Death Penalty for Mrs. Cora Vinson
The verdict without a recommendation to mercy was more than even Solicitor General Boykin had asked, as he had urged the jury to convict the woman and fix her sentence at life imprisonment, saying he had never asked that a woman be hanged. Under Georgia law a murder verdict without a recommendation carries the death penalty which the presiding judge formally imposes." (Montgomery Advertiser, Alabama, 4 June 1922)
From 4 June 1922 edition Macon Telegraph, Georgia article by John W. Hammond:
Mrs. Vinson sat calmly by the defense table, chewing gum, while the jurors filed into the court room, and the verdict was being read by Assistant Solicitor E. A. Stephens. She gave no sign of emotion when the fateful word 'guilty' was sounded through the intense stillness of the big court room.So why was she given the harshest penalty of death when it wasn't even asked for? The article continues:
Mrs. Pauline Brown, daughter of the condemned woman, sat by her mother. She, too, appeared unmoved.
Judge Humphries asked Mrs. Vinson if she had anything to say why the sentence of death should not be pronounced on her. The woman, still chewing gum, merely shook her head.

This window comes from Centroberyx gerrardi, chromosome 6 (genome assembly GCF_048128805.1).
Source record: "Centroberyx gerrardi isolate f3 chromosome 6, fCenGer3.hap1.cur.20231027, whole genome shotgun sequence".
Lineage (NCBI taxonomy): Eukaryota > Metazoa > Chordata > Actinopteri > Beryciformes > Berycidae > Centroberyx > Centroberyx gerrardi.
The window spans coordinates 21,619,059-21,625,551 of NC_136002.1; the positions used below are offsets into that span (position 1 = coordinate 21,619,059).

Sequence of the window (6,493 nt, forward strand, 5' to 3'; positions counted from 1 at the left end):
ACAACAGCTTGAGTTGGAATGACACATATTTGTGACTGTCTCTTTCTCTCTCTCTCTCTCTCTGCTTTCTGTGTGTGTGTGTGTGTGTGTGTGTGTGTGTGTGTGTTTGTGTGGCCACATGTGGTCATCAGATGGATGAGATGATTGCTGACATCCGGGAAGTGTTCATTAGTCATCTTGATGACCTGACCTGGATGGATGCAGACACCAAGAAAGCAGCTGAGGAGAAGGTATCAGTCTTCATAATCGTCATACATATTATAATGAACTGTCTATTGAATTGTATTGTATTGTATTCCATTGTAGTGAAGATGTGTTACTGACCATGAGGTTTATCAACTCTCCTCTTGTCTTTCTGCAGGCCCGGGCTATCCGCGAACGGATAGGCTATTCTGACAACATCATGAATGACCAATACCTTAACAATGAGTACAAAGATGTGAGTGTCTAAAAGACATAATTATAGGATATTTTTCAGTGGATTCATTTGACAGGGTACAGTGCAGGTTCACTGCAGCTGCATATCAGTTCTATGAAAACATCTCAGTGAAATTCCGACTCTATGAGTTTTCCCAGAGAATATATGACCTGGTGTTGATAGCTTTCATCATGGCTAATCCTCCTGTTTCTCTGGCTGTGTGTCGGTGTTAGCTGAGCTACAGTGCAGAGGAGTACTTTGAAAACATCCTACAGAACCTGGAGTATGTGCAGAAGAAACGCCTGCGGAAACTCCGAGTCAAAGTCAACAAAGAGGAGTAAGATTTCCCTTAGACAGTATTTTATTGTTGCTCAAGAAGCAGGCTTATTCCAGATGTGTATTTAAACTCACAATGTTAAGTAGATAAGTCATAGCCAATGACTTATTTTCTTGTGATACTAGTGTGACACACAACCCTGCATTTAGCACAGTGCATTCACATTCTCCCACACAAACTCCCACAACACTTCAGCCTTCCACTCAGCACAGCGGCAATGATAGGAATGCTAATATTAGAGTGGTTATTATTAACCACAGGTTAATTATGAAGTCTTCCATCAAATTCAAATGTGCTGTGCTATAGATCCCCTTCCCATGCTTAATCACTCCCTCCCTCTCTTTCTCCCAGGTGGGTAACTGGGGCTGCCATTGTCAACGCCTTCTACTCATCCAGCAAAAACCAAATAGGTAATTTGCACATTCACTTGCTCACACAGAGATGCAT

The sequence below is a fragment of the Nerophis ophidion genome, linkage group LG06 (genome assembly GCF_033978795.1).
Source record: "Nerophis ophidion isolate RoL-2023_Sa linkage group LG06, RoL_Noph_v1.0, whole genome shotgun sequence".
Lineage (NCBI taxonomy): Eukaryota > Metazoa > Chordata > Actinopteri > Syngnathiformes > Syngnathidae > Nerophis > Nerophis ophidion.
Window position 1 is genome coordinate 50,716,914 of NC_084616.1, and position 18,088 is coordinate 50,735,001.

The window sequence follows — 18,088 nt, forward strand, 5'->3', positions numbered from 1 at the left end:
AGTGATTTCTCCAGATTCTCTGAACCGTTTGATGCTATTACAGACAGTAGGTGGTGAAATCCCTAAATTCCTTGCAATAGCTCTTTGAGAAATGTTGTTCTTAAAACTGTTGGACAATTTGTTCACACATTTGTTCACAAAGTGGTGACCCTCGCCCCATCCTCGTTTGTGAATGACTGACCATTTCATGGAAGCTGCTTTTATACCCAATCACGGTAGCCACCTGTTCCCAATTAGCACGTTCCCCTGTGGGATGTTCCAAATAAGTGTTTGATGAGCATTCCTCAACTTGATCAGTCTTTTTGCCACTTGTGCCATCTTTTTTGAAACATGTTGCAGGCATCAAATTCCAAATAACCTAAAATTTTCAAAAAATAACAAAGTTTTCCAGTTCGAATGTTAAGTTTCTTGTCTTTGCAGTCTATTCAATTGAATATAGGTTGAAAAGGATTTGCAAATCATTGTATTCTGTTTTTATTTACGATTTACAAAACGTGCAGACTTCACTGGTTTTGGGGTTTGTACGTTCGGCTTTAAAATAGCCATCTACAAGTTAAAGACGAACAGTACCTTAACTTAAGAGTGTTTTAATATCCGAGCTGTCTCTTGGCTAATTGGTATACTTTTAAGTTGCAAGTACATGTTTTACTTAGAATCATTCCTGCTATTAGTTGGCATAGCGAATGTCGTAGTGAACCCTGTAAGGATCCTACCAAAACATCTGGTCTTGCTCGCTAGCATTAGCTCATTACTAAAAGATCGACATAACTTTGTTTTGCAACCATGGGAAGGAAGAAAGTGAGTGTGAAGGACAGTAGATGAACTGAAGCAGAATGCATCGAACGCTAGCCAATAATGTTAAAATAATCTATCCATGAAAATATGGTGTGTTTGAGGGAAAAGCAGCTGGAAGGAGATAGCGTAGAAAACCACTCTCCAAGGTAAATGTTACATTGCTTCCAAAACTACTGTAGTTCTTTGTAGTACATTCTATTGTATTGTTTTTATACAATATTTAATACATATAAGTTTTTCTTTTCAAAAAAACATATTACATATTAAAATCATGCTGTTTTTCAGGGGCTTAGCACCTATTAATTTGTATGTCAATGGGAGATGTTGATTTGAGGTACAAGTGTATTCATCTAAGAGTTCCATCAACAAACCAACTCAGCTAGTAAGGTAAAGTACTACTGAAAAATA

There has lately been very widespread discussion in Atlanta of the fact that "too many women have been shooting up men and getting away with it," and at the outset of this case, even though the court officials apparently did not work to that end, there was reason to believe Mrs. Vinson would get the extreme penalty if the evidence justified it.So is that the finale of the saga of Cora Vinson? Not by a long shot. Her attorneys immediately filed an appeal "to the higher tribunals" for a new trial. Pending that ruling, Cora's execution was automatically stayed.
Feeling of Unrest.
It is a fact that, ever since the case of Mrs. Williams, the young woman who shot to death an engineer on a drinking party, and drew practically no sentence at all at the State prison farm, there has been an evident feeling of unrest. That had been added to by the fact that it is reported here, and has been for some time, that Mrs. Williams is no longer at the prison farm, but is somewhere "out in the State having a good time."
In the past few years there have been no less than half a dozen cases of this kind, in each one of which the verdict has been mere nominal punishment.
Her words on the matter: "I don't believe they will hang me for what any woman would have done under the circumstances."
Tomorrow: the feminist debate rages, and the final ruling.